Sully on decades-long standstill on raising the minimum wage
SAN DIEGO (KUSI) – Democrats’ hopes of including a minimum wage increase in their huge COVID-19 relief bill seem all but dead.
That’s become clear as Senate leaders prepare to bring their own version of the House-passed aid package to the chamber’s floor as early as Wednesday.
Aides say top Democrats have abandoned a potential amendment threatening tax increases on big companies that don’t boost workers’ pay to certain levels. Last week the Senate parliamentarian said the chamber’s rules forbade inclusion of a straight-out minimum wage increase in the relief measure.
For now, Democrats seem to have exhausted their most realistic options for quickly salvaging the pay hike.
A 2019 study from the Congressional Budget Office projected that an increase to $15 an hour would boost the wages of 17 million Americans. An additional 10 million workers making more than $15 an hour would see a boost as well. However, about 1.3 million workers would lose their jobs.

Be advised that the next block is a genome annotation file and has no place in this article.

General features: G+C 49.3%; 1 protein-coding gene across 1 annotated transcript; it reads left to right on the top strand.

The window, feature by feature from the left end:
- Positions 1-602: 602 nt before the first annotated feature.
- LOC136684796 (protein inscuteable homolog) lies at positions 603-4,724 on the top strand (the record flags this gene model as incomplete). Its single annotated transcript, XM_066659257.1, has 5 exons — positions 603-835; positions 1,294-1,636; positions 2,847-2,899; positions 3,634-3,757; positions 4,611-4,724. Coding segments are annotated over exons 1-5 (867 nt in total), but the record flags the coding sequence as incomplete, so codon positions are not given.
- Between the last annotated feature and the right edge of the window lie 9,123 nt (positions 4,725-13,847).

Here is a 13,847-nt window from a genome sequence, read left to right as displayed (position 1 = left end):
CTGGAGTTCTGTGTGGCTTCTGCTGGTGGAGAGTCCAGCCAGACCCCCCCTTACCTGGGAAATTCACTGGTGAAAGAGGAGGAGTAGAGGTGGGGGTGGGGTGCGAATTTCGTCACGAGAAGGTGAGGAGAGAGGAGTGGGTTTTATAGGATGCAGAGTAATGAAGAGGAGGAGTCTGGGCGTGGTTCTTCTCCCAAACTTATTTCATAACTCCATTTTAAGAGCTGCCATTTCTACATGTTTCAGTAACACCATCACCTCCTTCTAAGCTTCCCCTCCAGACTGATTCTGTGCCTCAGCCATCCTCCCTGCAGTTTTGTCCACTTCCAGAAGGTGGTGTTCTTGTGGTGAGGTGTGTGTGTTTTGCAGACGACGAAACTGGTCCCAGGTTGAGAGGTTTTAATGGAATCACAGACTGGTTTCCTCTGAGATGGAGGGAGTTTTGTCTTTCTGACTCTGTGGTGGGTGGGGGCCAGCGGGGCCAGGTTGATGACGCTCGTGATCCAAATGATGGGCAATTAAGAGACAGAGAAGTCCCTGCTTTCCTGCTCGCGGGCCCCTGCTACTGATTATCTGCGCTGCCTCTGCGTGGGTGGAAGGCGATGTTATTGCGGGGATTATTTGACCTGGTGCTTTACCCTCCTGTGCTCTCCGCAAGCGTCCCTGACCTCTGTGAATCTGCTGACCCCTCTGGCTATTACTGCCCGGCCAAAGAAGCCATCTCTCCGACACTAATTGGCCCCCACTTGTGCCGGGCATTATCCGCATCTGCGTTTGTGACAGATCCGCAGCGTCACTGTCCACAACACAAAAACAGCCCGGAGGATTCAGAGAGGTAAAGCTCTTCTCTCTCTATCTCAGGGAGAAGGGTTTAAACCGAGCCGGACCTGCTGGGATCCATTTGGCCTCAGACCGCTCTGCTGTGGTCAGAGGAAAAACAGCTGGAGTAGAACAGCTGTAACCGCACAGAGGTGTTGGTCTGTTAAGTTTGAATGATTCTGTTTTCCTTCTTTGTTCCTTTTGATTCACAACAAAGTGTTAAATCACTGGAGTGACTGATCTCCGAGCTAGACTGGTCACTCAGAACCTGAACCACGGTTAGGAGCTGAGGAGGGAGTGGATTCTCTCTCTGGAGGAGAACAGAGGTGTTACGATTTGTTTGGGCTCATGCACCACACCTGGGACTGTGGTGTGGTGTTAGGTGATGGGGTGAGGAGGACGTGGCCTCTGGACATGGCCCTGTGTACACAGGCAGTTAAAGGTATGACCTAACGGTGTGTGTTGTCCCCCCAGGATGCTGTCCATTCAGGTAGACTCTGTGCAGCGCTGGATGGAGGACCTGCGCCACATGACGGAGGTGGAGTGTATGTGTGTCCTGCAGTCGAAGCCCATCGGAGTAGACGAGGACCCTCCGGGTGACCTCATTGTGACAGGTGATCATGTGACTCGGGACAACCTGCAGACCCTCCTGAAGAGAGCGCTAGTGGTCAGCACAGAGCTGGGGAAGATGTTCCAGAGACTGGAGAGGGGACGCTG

“There’s no question that raising the minimum wage, especially to $15, will put some small businesses out of business and will cost a lot of low-wage workers their jobs,” said Neil Bradley, the chief policy officer at the U.S. Chamber of Commerce.
“An increase in minimum wage seems like a great intention, but a bad idea,” KUSI Contributor and AM 760 radio host Sully Sullivan Sully on Good Morning San Diego.